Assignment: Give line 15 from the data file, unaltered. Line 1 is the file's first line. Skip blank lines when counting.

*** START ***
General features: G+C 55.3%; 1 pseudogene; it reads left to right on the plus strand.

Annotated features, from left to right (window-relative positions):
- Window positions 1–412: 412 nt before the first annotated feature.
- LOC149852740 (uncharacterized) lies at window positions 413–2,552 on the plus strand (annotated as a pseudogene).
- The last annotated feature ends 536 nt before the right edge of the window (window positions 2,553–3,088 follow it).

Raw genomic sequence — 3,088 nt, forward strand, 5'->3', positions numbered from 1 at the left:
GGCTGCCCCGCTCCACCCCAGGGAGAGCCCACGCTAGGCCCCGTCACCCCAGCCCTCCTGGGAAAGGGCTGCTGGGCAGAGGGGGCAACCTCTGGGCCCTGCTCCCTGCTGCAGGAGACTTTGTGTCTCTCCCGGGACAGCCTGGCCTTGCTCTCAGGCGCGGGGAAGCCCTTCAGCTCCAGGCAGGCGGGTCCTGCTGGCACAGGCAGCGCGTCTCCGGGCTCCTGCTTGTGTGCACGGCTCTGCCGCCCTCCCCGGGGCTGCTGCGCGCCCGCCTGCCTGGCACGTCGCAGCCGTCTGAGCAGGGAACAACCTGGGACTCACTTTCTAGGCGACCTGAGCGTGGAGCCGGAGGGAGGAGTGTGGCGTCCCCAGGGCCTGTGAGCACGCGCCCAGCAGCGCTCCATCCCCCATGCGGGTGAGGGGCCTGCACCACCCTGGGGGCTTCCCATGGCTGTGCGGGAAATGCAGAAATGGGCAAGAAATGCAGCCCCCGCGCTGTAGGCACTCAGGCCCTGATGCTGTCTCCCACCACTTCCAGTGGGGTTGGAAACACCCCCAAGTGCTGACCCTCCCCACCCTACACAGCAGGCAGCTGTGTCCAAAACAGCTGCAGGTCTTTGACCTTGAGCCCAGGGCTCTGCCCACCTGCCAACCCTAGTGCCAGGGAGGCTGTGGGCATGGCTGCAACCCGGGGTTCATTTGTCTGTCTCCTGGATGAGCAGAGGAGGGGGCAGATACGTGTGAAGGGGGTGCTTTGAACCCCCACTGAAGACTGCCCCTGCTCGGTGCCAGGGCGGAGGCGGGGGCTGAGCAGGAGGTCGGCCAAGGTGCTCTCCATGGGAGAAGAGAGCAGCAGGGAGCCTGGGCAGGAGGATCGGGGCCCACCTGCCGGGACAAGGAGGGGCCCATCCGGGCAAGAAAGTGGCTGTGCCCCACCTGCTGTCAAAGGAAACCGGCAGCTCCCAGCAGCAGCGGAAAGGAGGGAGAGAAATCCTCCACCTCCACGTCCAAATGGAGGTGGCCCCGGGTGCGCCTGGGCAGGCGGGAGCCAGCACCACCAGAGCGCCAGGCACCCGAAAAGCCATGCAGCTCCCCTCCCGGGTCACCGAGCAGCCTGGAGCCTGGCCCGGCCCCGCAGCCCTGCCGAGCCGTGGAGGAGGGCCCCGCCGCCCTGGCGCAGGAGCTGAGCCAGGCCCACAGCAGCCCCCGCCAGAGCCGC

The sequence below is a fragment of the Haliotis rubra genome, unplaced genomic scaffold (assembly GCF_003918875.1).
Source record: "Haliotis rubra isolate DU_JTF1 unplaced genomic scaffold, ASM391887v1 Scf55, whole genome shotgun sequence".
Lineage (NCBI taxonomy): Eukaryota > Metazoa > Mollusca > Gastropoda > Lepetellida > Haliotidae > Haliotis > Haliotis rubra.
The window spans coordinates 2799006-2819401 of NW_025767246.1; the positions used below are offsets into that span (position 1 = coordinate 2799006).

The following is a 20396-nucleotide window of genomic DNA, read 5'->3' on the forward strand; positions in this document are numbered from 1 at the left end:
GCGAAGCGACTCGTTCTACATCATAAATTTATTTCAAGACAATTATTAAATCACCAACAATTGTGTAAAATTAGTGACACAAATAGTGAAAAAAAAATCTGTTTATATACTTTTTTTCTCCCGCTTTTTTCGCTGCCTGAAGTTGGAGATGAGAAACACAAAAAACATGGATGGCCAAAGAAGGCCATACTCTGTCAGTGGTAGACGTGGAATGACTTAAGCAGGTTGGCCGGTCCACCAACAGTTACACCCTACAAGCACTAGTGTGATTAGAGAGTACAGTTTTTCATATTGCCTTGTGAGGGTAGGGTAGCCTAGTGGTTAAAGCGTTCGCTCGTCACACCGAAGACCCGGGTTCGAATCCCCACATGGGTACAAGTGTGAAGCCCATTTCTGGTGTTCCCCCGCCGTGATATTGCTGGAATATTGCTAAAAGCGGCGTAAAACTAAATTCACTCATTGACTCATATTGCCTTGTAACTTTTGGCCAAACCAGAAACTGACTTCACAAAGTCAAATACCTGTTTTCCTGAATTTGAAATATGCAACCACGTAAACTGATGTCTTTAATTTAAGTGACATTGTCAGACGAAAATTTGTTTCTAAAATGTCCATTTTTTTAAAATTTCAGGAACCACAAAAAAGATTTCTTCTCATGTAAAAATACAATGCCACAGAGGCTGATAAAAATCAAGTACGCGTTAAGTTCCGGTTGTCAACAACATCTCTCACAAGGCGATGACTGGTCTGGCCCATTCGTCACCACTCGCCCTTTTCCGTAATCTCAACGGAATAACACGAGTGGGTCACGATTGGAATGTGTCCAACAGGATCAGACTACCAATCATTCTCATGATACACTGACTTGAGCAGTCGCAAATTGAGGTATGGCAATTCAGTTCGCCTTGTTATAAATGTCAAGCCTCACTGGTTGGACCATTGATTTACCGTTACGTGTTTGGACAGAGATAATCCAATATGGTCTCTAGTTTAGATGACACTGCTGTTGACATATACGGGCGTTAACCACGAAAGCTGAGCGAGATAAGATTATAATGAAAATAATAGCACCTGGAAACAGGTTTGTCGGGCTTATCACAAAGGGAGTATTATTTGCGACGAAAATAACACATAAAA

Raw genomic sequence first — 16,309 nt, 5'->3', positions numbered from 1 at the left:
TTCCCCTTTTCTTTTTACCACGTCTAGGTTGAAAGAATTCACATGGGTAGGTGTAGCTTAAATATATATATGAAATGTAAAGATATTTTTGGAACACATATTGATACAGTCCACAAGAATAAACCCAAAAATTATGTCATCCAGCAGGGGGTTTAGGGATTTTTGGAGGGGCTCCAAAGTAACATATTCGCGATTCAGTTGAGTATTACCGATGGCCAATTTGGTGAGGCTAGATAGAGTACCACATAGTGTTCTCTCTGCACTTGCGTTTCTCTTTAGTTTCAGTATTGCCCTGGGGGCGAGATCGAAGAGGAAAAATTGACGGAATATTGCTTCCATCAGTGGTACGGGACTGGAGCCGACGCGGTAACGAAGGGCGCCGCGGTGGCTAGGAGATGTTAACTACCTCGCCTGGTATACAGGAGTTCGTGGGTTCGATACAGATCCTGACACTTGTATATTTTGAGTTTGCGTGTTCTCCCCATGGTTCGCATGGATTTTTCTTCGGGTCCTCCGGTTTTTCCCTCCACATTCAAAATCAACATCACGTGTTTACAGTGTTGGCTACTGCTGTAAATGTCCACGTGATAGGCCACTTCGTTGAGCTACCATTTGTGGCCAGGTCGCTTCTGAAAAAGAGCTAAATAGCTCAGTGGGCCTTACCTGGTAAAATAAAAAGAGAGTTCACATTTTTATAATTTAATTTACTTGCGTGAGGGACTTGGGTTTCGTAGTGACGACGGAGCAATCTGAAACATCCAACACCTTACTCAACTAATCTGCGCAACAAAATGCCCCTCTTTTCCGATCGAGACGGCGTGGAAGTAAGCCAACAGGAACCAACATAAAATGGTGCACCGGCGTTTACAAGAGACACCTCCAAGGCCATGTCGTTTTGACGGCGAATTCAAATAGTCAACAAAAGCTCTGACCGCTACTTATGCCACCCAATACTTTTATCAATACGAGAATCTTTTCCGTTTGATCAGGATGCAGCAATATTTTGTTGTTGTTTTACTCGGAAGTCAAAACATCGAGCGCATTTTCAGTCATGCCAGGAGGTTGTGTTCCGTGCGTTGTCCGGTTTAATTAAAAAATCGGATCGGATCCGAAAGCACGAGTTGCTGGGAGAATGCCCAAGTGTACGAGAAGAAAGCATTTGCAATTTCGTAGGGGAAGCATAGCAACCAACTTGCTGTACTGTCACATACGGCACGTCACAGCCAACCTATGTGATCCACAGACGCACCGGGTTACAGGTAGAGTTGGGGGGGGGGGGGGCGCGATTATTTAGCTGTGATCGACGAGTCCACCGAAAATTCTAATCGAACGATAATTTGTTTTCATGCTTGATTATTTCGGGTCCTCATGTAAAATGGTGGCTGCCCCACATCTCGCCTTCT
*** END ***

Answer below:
TTCCCCTTTTCTTTTTACCACGTCTAGGTTGAAAGAATTCACATGGGTAGGTGTAGCTTAAATATATATATGAAATGTAAAGATATTTTTGGAACACATATTGATACAGTCCACAAGAATAAACCCAAAAATTATGTCATCCAGCAGGGGGTTTAGGGATTTTTGGAGGGGCTCCAAAGTAACATATTCGCGATTCAGTTGAGTATTACCGATGGCCAATTTGGTGAGGCTAGATAGAGTACCACATAGTGTTCTCTCTGCACTTGCGTTTCTCTTTAGTTTCAGTATTGCCCTGGGGGCGAGATCGAAGAGGAAAAATTGACGGAATATTGCTTCCATCAGTGGTACGGGACTGGAGCCGACGCGGTAACGAAGGGCGCCGCGGTGGCTAGGAGATGTTAACTACCTCGCCTGGTATACAGGAGTTCGTGGGTTCGATACAGATCCTGACACTTGTATATTTTGAGTTTGCGTGTTCTCCCCATGGTTCGCATGGATTTTTCTTCGGGTCCTCCGGTTTTTCCCTCCACATTCAAAATCAACATCACGTGTTTACAGTGTTGGCTACTGCTGTAAATGTCCACGTGATAGGCCACTTCGTTGAGCTACCATTTGTGGCCAGGTCGCTTCTGAAAAAGAGCTAAATAGCTCAGTGGGCCTTACCTGGTAAAATAAAAAGAGAGTTCACATTTTTATAATTTAATTTACTTGCGTGAGGGACTTGGGTTTCGTAGTGACGACGGAGCAATCTGAAACATCCAACACCTTACTCAACTAATCTGCGCAACAAAATGCCCCTCTTTTCCGATCGAGACGGCGTGGAAGTAAGCCAACAGGAACCAACATAAAATGGTGCACCGGCGTTTACAAGAGACACCTCCAAGGCCATGTCGTTTTGACGGCGAATTCAAATAGTCAACAAAAGCTCTGACCGCTACTTATGCCACCCAATACTTTTATCAATACGAGAATCTTTTCCGTTTGATCAGGATGCAGCAATATTTTGTTGTTGTTTTACTCGGAAGTCAAAACATCGAGCGCATTTTCAGTCATGCCAGGAGGTTGTGTTCCGTGCGTTGTCCGGTTTAATTAAAAAATCGGATCGGATCCGAAAGCACGAGTTGCTGGGAGAATGCCCAAGTGTACGAGAAGAAAGCATTTGCAATTTCGTAGGGGAAGCATAGCAACCAACTTGCTGTACTGTCACATACGGCACGTCACAGCCAACCTATGTGATCCACAGACGCACCGGGTTACAGGTAGAGTTGGGGGGGGGGGGGGCGCGATTATTTAGCTGTGATCGACGAGTCCACCGAAAATTCTAATCGAACGATAATTTGTTTTCATGCTTGATTATTTCGGGTCCTCATGTAAAATGGTGGCTGCCCCACATCTCGCCTTCT